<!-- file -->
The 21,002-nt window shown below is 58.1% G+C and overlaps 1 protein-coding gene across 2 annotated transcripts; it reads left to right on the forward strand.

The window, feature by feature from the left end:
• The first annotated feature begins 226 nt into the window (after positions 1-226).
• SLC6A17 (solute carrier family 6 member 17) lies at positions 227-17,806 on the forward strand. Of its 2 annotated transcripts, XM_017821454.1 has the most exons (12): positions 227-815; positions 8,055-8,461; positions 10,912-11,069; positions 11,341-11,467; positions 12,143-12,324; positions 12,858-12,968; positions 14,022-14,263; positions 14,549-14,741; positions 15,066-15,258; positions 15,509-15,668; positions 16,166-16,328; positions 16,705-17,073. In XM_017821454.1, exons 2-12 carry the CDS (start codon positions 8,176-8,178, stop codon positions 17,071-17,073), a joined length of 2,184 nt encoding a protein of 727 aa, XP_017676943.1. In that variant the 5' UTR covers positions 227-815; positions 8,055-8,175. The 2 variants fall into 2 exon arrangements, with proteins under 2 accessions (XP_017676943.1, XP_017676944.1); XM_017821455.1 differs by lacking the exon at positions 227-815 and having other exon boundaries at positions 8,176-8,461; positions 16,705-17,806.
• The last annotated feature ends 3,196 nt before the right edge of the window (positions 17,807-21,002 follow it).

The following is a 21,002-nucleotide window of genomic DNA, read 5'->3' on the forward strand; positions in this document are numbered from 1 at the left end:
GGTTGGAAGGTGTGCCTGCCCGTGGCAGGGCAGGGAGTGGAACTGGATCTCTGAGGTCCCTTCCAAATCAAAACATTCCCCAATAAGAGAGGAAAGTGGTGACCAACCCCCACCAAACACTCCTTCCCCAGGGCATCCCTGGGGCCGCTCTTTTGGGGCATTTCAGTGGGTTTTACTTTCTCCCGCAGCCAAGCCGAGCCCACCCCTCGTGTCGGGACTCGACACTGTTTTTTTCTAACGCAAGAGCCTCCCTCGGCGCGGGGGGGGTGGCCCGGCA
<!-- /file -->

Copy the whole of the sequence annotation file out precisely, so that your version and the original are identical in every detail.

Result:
The 21,002-nt window shown below is 58.1% G+C and overlaps 1 protein-coding gene across 2 annotated transcripts; it reads left to right on the forward strand.

The window, feature by feature from the left end:
• The first annotated feature begins 226 nt into the window (after positions 1-226).
• SLC6A17 (solute carrier family 6 member 17) lies at positions 227-17,806 on the forward strand. Of its 2 annotated transcripts, XM_017821454.1 has the most exons (12): positions 227-815; positions 8,055-8,461; positions 10,912-11,069; positions 11,341-11,467; positions 12,143-12,324; positions 12,858-12,968; positions 14,022-14,263; positions 14,549-14,741; positions 15,066-15,258; positions 15,509-15,668; positions 16,166-16,328; positions 16,705-17,073. In XM_017821454.1, exons 2-12 carry the CDS (start codon positions 8,176-8,178, stop codon positions 17,071-17,073), a joined length of 2,184 nt encoding a protein of 727 aa, XP_017676943.1. In that variant the 5' UTR covers positions 227-815; positions 8,055-8,175. The 2 variants fall into 2 exon arrangements, with proteins under 2 accessions (XP_017676943.1, XP_017676944.1); XM_017821455.1 differs by lacking the exon at positions 227-815 and having other exon boundaries at positions 8,176-8,461; positions 16,705-17,806.
• The last annotated feature ends 3,196 nt before the right edge of the window (positions 17,807-21,002 follow it).

The following is a 21,002-nucleotide window of genomic DNA, read 5'->3' on the forward strand; positions in this document are numbered from 1 at the left end:
GGTTGGAAGGTGTGCCTGCCCGTGGCAGGGCAGGGAGTGGAACTGGATCTCTGAGGTCCCTTCCAAATCAAAACATTCCCCAATAAGAGAGGAAAGTGGTGACCAACCCCCACCAAACACTCCTTCCCCAGGGCATCCCTGGGGCCGCTCTTTTGGGGCATTTCAGTGGGTTTTACTTTCTCCCGCAGCCAAGCCGAGCCCACCCCTCGTGTCGGGACTCGACACTGTTTTTTTCTAACGCAAGAGCCTCCCTCGGCGCGGGGGGGGTGGCCCGGCA